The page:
Il Gatto A Diciannove Canzoni: Nell’ Ora Blu By Uncle Acid & The Deadbeats 

Cambridgeshire rockers go full Giallo – with a little help from genre stars Franco Nero and Edwige Fenech. Photo by Karin Hunt

Uncle Acid is not the most avuncular of figures, though for this sixth outing with the Deadbeats he is at least taking us to the cinema. Horror is the chosen genre, and more specifically, the Giallo horror pictures of the 60s and 70s, the sounds of which are recreated meticulously on Nell’ Ora Blu. It’s a remarkable leftfield turn for a metal band from Cambridgeshire best known for their adventures in sludge. Main man Kevin Starrs has often exhibited his taste for the cinematic, though this full s’habiller of the Giallo mantle is still a surprise. 

So is this to be yet another soundtrack for an imaginary film? Not quite, thankfully, for reasons that we’ll come to shortly. But first, the word ‘Giallo’ itself comes from the Italian for “yellow”, specifically in reference to a series of pulp novels published in the 1930s that mutated into horror and sexploitation films a generation later. The scores of those movies will have become familiar: there’s usually a harpsichord, the most spine-tingling of all the instruments, then add some Latin percussion or congas, a smattering of eerie analogue synth, a sporadic interjection of waterphone played with a bow, and bring in some spiky, supernatural Bernard Herrmann-style strings for heightened drama. Composers include the customary big beasts: Ennio Morricone, Riz Ortolani, Nino Rota and Stelvio Cipriani, and not forgetting the Italian progressive rock band Goblin, whose collaborations with slasher auteurs Dario Argento and George A. Romero produced some of the most memorable horror soundtracks in history.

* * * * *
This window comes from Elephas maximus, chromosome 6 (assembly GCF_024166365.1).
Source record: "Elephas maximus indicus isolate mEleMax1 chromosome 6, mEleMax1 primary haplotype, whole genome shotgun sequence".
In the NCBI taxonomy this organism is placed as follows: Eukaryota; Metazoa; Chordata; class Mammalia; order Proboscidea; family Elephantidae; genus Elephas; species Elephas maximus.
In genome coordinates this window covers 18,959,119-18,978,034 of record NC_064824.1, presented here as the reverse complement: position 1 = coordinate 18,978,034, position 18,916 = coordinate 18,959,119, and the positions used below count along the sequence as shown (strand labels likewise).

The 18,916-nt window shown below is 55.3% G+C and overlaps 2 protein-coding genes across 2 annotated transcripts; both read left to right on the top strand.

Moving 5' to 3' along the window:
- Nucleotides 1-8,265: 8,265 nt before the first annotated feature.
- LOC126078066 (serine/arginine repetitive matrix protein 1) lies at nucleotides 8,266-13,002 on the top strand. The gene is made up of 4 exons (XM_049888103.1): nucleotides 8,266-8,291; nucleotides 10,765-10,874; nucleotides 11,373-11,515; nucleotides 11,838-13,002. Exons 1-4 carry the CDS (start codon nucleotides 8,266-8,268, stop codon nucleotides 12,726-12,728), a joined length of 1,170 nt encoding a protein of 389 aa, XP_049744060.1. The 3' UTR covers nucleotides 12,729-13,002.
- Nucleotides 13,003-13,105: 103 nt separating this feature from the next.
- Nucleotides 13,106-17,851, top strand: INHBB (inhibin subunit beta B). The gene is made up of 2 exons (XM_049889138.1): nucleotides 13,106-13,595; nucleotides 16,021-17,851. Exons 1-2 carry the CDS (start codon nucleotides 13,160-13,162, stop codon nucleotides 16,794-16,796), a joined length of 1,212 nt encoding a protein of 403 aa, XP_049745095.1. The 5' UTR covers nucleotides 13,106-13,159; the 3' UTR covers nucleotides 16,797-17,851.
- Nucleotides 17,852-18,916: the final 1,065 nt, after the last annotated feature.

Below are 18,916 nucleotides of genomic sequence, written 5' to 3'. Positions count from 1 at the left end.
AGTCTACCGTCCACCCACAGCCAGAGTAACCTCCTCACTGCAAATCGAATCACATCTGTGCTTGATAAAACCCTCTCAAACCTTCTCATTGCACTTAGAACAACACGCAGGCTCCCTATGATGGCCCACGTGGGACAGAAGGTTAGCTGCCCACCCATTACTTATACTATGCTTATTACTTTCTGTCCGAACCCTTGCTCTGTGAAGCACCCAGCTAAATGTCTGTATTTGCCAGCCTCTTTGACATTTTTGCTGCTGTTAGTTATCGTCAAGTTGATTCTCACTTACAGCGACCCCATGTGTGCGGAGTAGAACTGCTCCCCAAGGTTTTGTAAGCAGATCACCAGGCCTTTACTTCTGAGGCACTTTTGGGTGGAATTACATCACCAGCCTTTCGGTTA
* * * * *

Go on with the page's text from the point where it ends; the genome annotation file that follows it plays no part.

That winning combination of creepiness, psychedelia and kitsch, usually with buckets of crimson splattered across the mise-en-scene come the conclusion of the picture, has left Giallo movies rife for imitation, and the soundtracks have been spoofed frequently with surprising accuracy. In 2012, the French duo Guess What released Mondo Giallo (The Best of the Giallo Soundtracks 1968–1974) – dated with all the verisimilitude of a latter day Damien Hirst, it might easily catch you out if you’re not paying attention. Better still is Broadcast’s soundtrack to Peter Strickland’s Berberian Sound Studio from the following year, which takes many of the musical tropes of the genre and mixes them in with their own brand of hauntology and sampledelica. Being the soundtrack for another imaginary Giallo film The Equestrian Vortex (that we never actually see), only enhances a picture that should be the standard-bearer for British-made films, such is its swagger and fastidious detail.